This is even more true in the third story. Felicity is actually beyond the point where the question of living has any real meaning. Physically she is barely alive; mentally she maintains a nebulous contact with reality, slipping frequently from the present to a past, partially real and partially imaginary, where she feels more comfortable. It is her daughter Agnes who is the main character in this relationship. It is obvious that she has spent the better part of her adult life in caring for her progressively deteriorating mother, a role that has given her life a shape and meaning, if not the appreciation and gratitude—and love—that she has longed for. But at the same time, it has left her “very tense, very tired . . . confused, awkward, and unsure of herself.”
The event that originally stimulated the old woman’s physical and mental decline was, it develops, the sudden death of her other daughter, Claire. As Felicity’s faculties have disintegrated, Agnes has attempted to placate her with the lie that her favorite daughter was not dead. To that end Agnes has written letters “from Claire” which she dutifully reads to the old lady. This make-believe therapy she has devised for her mother has become an emotional trap for herself. It is certain that Felicity’s rhapsodic responses to these letters have become Agnes’ only emotional satisfaction, the vicarious love that the old woman has always denied her “plain” daughter directly. When asked twice what she planned to do after her mother’s death, Agnes cannot answer. Her own life is so tied up with her mother’s that the death of the old lady will effectively end her own; she cannot look beyond. And because she cannot come to terms with her own existence, her problem is the only one left unresolved by the end of the play.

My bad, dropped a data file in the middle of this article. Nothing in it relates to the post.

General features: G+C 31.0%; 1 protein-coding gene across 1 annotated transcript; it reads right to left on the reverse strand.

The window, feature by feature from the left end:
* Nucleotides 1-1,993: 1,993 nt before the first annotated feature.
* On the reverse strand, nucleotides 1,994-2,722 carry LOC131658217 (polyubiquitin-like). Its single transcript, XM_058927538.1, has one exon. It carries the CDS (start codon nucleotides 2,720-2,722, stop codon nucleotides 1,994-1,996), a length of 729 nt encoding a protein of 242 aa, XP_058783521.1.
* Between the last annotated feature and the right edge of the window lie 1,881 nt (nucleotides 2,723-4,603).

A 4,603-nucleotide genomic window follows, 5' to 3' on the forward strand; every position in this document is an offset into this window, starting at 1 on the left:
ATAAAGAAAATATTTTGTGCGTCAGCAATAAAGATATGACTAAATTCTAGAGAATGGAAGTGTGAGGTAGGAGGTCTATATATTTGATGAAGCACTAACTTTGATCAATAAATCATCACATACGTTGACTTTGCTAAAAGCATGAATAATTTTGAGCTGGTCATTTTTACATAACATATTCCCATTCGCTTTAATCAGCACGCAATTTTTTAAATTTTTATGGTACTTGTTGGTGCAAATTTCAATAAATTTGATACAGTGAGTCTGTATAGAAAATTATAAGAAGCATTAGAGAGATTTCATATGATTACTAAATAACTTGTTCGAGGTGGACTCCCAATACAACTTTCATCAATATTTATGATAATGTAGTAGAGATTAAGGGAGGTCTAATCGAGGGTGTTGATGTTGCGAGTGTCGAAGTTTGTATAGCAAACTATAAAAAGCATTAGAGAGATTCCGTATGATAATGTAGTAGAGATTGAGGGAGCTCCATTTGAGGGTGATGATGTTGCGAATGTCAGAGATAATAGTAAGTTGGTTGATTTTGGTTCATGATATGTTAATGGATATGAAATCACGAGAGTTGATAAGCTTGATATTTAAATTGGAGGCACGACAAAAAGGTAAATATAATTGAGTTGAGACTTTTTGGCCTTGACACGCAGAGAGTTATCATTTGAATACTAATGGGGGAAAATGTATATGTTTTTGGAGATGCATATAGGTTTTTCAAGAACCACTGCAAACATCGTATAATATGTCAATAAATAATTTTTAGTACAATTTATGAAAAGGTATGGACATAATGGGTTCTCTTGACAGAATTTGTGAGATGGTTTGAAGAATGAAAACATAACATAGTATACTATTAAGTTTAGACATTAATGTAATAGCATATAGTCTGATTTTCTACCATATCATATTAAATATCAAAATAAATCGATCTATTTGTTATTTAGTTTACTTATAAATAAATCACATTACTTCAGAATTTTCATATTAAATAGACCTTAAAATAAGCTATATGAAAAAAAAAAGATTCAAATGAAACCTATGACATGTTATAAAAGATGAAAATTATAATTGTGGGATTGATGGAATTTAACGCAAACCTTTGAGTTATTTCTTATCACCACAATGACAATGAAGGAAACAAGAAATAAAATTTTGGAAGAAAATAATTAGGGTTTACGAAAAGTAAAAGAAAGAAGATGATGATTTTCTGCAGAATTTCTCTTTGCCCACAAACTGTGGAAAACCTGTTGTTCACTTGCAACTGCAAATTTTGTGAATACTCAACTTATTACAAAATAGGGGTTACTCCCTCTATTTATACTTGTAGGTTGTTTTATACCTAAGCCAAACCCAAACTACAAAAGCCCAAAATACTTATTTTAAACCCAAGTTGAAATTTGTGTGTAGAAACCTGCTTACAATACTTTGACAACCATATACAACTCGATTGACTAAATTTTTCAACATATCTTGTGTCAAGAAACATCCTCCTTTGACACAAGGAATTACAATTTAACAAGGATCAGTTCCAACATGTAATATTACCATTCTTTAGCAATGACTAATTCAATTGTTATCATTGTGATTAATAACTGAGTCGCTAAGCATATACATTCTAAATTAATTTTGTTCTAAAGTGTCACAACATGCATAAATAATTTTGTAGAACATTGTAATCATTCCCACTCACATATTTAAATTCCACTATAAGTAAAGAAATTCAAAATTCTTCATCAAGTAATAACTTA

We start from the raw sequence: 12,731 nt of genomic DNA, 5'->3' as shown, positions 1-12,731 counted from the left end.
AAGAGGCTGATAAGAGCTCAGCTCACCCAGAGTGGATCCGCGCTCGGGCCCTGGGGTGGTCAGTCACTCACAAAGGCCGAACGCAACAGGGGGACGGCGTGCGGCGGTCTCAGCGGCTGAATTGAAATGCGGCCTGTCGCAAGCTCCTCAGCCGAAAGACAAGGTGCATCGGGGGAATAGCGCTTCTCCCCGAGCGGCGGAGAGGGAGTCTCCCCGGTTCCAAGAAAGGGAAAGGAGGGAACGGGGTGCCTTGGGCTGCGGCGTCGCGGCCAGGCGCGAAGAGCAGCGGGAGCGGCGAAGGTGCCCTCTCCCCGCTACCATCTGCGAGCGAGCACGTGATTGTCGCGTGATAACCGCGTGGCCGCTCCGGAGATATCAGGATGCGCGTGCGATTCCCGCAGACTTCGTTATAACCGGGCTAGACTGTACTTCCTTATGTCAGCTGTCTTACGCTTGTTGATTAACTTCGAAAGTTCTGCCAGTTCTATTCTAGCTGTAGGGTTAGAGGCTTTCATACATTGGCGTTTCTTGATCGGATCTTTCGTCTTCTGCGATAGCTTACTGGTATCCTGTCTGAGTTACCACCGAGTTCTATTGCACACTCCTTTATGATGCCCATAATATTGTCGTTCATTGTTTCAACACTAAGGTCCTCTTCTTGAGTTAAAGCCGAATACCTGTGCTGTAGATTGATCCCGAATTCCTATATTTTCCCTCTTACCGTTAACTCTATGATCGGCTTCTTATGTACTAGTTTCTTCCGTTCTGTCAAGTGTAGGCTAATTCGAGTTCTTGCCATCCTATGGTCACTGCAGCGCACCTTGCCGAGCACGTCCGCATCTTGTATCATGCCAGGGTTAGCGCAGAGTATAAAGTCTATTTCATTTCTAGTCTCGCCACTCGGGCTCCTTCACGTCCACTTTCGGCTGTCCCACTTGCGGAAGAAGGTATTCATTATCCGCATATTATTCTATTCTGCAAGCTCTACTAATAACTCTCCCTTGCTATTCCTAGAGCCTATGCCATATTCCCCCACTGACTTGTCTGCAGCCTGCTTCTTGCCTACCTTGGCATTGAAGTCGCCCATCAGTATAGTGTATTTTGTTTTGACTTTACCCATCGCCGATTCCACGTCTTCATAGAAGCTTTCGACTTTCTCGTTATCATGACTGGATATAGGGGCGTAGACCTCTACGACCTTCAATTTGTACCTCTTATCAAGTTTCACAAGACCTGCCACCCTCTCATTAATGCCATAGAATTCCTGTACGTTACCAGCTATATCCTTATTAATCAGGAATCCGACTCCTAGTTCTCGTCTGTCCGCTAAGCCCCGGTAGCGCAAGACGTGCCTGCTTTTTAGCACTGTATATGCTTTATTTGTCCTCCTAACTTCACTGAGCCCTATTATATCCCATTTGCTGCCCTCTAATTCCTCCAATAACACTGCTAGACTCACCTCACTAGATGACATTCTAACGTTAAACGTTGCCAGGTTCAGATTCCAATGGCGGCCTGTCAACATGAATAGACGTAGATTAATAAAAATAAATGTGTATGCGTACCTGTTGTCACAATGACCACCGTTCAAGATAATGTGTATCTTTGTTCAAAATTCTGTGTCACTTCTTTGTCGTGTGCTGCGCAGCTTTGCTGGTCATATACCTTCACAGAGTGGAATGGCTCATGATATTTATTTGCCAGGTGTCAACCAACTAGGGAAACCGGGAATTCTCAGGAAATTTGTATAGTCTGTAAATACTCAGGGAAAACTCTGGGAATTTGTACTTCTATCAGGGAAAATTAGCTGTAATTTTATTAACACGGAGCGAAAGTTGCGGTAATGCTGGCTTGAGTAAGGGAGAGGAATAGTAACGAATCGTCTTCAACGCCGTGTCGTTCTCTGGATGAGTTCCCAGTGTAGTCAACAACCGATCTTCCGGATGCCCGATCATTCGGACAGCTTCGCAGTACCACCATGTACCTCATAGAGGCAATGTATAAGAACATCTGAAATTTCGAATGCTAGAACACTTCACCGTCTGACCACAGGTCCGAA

The other characters, those who will soon die and those fated to live on, do come to accept their respective fates. The act of forcing Maggie to acknowledge the fact of his dying returns Joe to an acceptance of the present and gives them both the strength to confront their son with the tragic news. And having seen the love and respect that exists between the father and son—one of the finest touches in the play—we know that Steve will be able to handle it. Perhaps he has known it all along.
Beverly finally breaks through Mark’s shell and forces him to the desperate realization that his composure is an act, that he is really distraught by Brian’s pending demise, unsure of his ability to handle it, and guilty of “a bad case of the hopes.” In the end Beverly and Mark manage to turn their hostility to strength, and the final image of Mark is that of a man truly in control of himself and capable of ministering to his dying lover with courage and compassion.
Cristofer ends the play with a coda in which the characters recapitulate the play’s themes in a commitment to the moment.
The Shadow Box is not without its faults. Some of the plotting is contrived and occasionally sentimental. A few scenes, such as the Beverly-Mark exchanges, are overdone. Cristofer also brings in an “Interviewer” who periodically quizzes the characters, but his function is never really evident. If he is present only for exposition, then the device is clumsy. If he is meant to function thematically, that is not clear. Occasional references are made to cameras that apparently view the patients constantly (and record their actions?), but this idea is never developed. In short, some of the play’s plotting seems too tight, some of its loose ends, too loose.
But the overall effect of the play is strong and memorable; it is a serious work laced with humor. Early in the drama when Brian says: “Our dreams are beautiful, our fate is sad. But day by day, it’s generally pretty funny” he defines the tone and mood of The Shadow Box well. In the end it is not a play about death, but one about life.
The Shadow Box was awarded the Pulitzer Prize for Best Drama and the Antoinette Perry Award for Best Play in 1977.